How NTD programs can work with WASH programs for common goal of improved public health
This post was written by Chad MacArthur, Helen Keller International’s Director of Neglected Tropical Disease Control and originally appeared as the first of many NTD Spotlights on the brand new ENVISION website.
There is no question that mass drug administration (MDA) has had an enormous impact on disease burden but it needs to be recognized that these diseases are public health problems and our response to them needs to be through public health interventions that are beyond just preventive chemotherapy (PC). These diseases must be dealt with within a broader socio-economic development context. One of the key elements that will sustain the gains made by MDA for trachoma, soil transmitted helminths and schistosomiasis is the increased access to safe water, improved sanitation and the promotion of hygiene; commonly referred to as WASH. Integrating WASH with PC and promoting the behaviors that accompany WASH allows for a comprehensive control strategy such as trachoma has promoted for a number of years through the SAFE strategy.
What’s the protocol for visiting a former head of state? In Cape Verde, our delegation walked up to his door, knocked, and President Monteiro himself greeted us. This typifies the graciousness and modesty that he has shown in all of our interactions.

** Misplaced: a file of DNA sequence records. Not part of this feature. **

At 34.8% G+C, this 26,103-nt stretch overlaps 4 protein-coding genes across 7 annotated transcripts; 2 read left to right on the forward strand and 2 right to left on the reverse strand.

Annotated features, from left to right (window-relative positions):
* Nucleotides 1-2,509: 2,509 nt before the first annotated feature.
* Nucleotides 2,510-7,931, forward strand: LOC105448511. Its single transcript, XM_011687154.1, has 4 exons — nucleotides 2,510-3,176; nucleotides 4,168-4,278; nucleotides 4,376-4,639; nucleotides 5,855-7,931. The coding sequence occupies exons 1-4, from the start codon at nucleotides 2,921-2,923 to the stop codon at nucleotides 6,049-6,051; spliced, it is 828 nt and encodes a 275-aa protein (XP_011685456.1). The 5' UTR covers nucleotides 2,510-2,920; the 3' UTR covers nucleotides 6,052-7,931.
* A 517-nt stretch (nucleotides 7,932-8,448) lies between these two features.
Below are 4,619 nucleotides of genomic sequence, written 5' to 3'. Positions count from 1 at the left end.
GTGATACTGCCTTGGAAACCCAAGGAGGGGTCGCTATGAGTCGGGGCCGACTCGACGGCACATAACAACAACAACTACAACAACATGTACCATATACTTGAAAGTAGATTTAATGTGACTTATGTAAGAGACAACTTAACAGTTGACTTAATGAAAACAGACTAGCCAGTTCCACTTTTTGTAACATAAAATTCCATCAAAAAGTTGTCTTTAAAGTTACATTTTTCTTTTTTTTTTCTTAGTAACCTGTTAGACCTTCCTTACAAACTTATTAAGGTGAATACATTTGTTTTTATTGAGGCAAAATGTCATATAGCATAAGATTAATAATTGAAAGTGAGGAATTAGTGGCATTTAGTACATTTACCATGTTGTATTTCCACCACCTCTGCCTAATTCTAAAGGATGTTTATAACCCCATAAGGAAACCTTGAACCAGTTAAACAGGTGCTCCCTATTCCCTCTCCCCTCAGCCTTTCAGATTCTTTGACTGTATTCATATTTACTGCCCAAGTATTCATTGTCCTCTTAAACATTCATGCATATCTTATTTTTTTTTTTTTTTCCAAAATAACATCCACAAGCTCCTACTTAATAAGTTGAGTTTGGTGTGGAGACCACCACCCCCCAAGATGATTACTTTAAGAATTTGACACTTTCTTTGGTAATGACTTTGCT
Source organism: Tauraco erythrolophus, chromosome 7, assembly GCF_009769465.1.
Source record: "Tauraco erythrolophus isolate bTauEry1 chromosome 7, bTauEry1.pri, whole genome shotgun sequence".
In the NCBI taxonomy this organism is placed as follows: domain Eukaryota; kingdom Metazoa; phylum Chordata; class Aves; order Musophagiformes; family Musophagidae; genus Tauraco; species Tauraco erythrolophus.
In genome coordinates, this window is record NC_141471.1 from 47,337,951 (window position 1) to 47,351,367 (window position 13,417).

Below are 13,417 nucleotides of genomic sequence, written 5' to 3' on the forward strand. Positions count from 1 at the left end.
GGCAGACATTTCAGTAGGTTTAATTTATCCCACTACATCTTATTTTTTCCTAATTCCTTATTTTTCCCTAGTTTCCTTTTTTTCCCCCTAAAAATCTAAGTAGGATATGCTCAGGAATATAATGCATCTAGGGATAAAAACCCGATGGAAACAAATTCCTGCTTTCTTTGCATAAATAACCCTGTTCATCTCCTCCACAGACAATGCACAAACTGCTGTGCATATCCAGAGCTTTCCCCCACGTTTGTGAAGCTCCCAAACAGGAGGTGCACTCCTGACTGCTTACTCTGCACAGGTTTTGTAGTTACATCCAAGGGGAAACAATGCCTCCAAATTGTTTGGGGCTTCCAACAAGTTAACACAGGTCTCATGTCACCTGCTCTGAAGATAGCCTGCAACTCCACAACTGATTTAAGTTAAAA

This blog originally appeared on the Huffington Post as part of GivingTuesday initiative.
After flying from New York City to Dakar to Banjul to Freetown, riding a bus to a dock and a boat across a bay to a 4X4 truck that travels up and down roads that transition from broken pavement to muddy earth, I stand at the front of a classroom – one that is empty of children. Today, 30 adults sit in row after row of benches, some bending forward with heads propped on elbows as if they have been waiting a long time. And they have.
Today is World Sight Day which is celebrated every year on the second Thursday in October to raise awareness about avoidable blindness and visual impairment.
I’ve worn glasses since I was a young student, so I’m pretty familiar with visual impairment. In fact, I couldn’t really function at all without my glasses (or contacts) -– I couldn’t drive, work on the computer, cook, manage my way through my apartment, etc.
By Douglas Steinberg, HKI’s Deputy Regional Director for West Africa.
I have visited several of Helen Keller International (HKI) programs to control Neglected Tropical Diseases (NTDs), and blogged about them here. Among the main NTDs that HKI works to control is trachoma, one of the leading causes of blindness in the world.
By Shawn Baker, HKI’s Vice President and Regional Director for Africa.
Two weeks ago, I arrived in Abidjan from Dakar in early evening. Passport control, retrieving luggage and getting out of the airport took only minutes. Hassle-free. In the past there would have been aggravations at each stage. This set the tone for most of my visit – after 10 years of political crisis and a contested election that resulted in weeks of warfare – Abidjan is back!